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Preparation for a performance
by Jennifer Stinton
I am writing this article from my farmhouse in rural Normandie in France. A wonderful setting steeped in history and surrounded by nature and wildlife.
It feels that my hectic professional life as a musician has found a quiet sanctuary to reflect, not only on the wonderful opportunities that I have experienced, but what I continue to enjoy.
I was born and raised in the Kent countryside in England as a member of a large family. Both my parents worked as teachers and my father was the local headmaster of a village school. That is where my love of the natural world first developed and later shaped the expressive aspect of my performances as a flautist.
As a former Navigational officer in the British Navy, my father was a very disciplined man and this created a strong structure to our lives. It sounds tough, but it seemed a very normal way of life at the time and has been an important element of my own evolution and success.
Music, as a career, encompasses every aspect of the mind and spirit. When harnessed in a positive way, it can be the most fulfilling and challenging journey to follow.
One of the real pleasures in life is the process of preparing for a concert. It is like being an athlete, the need to devise a plan that creates the peak performance on the day. There are so many aspects involved, both physical and emotional.
Earlier this year, I had been unable to play for a few months while undergoing treatment for a serious illness. It was extremely debilitating and I lost weight and the treatment affected the sensation in my fingers to a dull numbness.
Despite feeling worried about how I would regain dexterity and strength, I soon realised that it would be necessary to call on those very elements that had shaped my early life of self-discipline and positive attitude. However, this didn’t mean that I was always in the mood to practice and when this happens, it’s necessary not to be too hard on yourself! Taking a walk in the fresh air and contemplating the world around you can reignite the creative process. Then to start again with a renewed sense of purpose.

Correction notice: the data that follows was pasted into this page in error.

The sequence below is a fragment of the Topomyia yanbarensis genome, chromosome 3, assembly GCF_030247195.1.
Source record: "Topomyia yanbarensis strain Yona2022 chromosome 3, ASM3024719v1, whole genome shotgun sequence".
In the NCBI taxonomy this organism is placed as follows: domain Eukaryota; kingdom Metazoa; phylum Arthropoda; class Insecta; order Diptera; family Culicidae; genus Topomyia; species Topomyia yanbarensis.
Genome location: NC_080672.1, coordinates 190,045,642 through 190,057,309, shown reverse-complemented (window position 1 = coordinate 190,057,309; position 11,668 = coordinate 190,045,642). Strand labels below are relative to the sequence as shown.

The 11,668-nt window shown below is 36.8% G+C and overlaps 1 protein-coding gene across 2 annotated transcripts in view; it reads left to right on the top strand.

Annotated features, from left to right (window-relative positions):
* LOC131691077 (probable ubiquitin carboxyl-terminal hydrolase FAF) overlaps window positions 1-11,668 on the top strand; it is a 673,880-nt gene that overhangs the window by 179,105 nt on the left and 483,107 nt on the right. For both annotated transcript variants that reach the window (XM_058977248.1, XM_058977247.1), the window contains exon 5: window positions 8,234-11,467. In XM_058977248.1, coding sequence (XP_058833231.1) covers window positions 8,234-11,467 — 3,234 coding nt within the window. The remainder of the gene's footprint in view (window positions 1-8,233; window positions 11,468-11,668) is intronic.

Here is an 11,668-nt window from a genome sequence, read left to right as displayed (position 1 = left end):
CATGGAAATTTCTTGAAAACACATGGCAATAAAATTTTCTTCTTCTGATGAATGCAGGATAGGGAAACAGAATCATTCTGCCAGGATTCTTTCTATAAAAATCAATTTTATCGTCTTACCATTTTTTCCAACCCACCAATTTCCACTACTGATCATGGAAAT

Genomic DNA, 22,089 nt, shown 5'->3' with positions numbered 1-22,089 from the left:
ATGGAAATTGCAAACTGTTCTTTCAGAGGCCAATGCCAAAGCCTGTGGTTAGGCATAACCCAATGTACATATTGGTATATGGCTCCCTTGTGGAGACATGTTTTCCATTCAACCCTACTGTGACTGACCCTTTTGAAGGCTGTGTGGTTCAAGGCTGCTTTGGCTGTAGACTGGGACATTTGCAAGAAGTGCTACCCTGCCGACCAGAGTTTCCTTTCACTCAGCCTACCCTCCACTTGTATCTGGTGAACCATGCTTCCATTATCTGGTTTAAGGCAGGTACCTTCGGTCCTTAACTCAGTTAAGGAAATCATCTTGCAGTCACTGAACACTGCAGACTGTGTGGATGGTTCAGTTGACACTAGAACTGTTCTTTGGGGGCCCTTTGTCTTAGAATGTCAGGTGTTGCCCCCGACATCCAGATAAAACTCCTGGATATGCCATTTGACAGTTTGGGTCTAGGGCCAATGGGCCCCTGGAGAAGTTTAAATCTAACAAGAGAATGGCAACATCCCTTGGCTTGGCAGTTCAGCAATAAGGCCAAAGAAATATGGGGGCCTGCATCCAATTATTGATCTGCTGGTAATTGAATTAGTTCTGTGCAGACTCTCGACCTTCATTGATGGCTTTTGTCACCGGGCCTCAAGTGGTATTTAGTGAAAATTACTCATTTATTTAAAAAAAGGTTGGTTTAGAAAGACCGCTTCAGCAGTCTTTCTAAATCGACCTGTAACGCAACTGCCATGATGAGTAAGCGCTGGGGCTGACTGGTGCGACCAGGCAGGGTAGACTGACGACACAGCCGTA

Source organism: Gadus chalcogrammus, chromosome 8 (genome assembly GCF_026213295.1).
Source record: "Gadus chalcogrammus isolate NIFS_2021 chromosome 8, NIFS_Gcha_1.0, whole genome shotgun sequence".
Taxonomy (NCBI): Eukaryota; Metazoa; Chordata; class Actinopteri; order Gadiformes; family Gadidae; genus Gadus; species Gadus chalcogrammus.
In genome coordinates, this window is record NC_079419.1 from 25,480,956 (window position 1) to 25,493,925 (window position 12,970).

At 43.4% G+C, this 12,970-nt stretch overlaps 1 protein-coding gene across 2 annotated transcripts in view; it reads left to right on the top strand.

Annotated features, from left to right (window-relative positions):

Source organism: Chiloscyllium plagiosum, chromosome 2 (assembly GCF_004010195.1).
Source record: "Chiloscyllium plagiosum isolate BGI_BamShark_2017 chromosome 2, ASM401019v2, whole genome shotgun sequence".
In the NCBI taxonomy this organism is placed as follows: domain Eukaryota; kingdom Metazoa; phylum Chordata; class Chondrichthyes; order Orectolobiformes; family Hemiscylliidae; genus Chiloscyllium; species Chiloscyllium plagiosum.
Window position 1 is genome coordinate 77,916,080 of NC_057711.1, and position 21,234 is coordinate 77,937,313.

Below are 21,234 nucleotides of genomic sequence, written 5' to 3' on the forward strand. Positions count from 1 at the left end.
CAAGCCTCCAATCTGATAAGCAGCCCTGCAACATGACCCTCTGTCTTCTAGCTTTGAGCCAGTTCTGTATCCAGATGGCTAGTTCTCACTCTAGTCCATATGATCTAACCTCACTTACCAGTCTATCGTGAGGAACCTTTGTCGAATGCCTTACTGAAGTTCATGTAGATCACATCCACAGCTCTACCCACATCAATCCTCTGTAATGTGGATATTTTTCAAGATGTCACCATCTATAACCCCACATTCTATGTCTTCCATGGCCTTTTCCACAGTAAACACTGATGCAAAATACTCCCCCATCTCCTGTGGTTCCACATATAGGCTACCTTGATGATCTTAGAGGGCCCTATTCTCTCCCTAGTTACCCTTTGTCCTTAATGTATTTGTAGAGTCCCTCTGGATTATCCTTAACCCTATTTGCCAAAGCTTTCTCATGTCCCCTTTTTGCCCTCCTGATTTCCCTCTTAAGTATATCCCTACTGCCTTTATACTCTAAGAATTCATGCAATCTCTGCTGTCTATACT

Breath control is the essence of flute-playing and I believe that using yoga is a beneficial tool. I first tried yoga a few years ago, as it is a wonderful way to slow down excess energy and strengthen the body through breathing techniques and holding positions. It is also important in pain control and has been a life saver during the past few months.
The Feldenkrais Method
As a student at the Royal Academy of Music in London, I had followed a course of the Feldenkrais Method suggested by a progressive professor there, who realised that students needed to be in touch more with their inner body and thought processes. Dr Feldenkrais created a system that uses movement to teach self-awareness and improve function. Many musicians have followed his teaching and he worked with performers, such as the violinist Yehudi Menuhin.
The Feldenkrais Method is based on scientific research, but yoga emanates from the spiritual world. Yoga is said to have originated thousands of years ago in India and is an ancient practice focusing on breathing, flexibility and to boost mental well-being.
To put this in context. My next performance is the C P E Bach D minor Flute Concerto. This is one of my favourite concertos to perform as it provides the opportunity to really express all aspects of playing. The breath control required to sustain the haunting melodic lines of the slow movement and the physical energy and finger dexterity to conquer the fast passages in the outer movements.